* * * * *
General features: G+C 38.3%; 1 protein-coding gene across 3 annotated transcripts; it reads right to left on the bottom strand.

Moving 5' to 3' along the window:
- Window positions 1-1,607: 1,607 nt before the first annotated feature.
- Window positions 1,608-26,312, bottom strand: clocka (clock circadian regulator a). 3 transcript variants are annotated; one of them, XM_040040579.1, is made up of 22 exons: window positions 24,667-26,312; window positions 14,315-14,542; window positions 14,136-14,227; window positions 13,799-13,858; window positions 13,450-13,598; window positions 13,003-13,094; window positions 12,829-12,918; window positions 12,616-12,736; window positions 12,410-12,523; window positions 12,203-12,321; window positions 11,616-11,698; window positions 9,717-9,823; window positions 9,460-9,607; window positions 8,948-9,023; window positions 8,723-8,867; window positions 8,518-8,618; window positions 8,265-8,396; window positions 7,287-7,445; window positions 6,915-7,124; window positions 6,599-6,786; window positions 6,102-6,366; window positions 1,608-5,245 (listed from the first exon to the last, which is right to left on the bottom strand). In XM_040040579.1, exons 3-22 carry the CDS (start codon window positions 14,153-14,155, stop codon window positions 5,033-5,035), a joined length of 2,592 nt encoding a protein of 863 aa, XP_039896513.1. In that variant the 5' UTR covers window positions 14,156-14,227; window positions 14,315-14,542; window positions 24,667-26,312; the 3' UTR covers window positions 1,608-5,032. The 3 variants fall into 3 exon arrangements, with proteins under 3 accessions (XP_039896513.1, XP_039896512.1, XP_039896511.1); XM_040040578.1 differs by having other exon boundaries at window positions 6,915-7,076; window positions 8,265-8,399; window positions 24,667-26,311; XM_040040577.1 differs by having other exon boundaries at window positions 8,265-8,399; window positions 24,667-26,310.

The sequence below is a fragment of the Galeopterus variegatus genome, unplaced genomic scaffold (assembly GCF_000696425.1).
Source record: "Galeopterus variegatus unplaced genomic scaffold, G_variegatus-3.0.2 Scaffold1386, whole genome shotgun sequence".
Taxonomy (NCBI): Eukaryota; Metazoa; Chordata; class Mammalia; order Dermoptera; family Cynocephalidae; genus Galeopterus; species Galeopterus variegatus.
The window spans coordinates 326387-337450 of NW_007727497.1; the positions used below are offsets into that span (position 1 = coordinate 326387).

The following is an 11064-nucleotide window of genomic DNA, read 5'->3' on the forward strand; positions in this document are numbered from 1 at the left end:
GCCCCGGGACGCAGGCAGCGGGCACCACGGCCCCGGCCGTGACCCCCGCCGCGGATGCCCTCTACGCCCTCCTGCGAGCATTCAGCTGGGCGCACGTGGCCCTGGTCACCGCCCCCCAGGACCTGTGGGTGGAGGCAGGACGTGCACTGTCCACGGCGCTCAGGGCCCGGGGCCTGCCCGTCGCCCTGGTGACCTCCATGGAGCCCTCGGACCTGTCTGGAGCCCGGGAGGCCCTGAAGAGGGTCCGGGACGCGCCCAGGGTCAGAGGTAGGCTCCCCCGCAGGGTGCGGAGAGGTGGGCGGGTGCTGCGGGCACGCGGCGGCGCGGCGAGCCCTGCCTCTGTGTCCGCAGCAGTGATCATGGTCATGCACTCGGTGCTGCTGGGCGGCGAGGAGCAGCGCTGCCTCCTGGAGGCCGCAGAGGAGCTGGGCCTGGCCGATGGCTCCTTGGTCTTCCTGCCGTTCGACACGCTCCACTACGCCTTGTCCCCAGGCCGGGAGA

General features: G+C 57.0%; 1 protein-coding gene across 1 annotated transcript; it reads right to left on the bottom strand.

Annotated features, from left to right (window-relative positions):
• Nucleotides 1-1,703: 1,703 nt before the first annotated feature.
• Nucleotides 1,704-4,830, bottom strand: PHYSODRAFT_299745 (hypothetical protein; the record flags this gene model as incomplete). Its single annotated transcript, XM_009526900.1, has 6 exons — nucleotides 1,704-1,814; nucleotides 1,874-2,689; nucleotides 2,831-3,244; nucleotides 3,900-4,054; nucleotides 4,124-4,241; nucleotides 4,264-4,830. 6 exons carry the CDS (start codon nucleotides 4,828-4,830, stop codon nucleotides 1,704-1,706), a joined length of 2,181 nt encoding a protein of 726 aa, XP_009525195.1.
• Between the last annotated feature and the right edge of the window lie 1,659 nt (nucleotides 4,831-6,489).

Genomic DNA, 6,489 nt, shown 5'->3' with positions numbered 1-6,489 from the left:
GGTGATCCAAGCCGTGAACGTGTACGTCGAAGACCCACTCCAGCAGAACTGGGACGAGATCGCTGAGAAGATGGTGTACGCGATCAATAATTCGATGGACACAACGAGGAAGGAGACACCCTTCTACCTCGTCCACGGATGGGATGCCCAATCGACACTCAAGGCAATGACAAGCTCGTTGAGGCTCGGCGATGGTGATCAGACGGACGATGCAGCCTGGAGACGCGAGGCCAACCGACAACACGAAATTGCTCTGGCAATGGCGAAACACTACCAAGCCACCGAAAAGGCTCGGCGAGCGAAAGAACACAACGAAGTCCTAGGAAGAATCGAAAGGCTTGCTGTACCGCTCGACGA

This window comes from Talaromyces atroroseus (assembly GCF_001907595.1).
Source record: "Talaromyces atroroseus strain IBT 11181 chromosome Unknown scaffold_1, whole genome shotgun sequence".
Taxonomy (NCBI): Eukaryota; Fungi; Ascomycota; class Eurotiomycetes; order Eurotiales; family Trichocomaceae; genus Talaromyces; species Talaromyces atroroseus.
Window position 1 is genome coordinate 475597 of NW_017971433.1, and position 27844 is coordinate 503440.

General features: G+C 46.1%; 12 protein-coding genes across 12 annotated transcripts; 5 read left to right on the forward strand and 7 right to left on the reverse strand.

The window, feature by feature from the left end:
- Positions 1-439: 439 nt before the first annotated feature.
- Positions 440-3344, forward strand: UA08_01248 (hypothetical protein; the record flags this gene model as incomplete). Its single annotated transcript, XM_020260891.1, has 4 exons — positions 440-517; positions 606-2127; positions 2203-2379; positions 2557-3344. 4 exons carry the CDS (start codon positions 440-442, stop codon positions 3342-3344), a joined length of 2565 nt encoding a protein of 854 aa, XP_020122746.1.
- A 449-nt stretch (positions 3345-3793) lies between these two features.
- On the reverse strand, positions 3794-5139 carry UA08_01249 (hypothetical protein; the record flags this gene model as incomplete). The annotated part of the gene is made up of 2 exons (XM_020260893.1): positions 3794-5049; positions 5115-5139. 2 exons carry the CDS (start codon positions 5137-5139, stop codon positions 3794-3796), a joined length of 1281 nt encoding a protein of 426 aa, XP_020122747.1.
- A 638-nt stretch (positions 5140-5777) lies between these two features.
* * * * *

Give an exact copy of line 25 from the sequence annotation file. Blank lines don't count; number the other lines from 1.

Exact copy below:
- Positions 440-3344, forward strand: UA08_01248 (hypothetical protein; the record flags this gene model as incomplete). Its single annotated transcript, XM_020260891.1, has 4 exons — positions 440-517; positions 606-2127; positions 2203-2379; positions 2557-3344. 4 exons carry the CDS (start codon positions 440-442, stop codon positions 3342-3344), a joined length of 2565 nt encoding a protein of 854 aa, XP_020122746.1.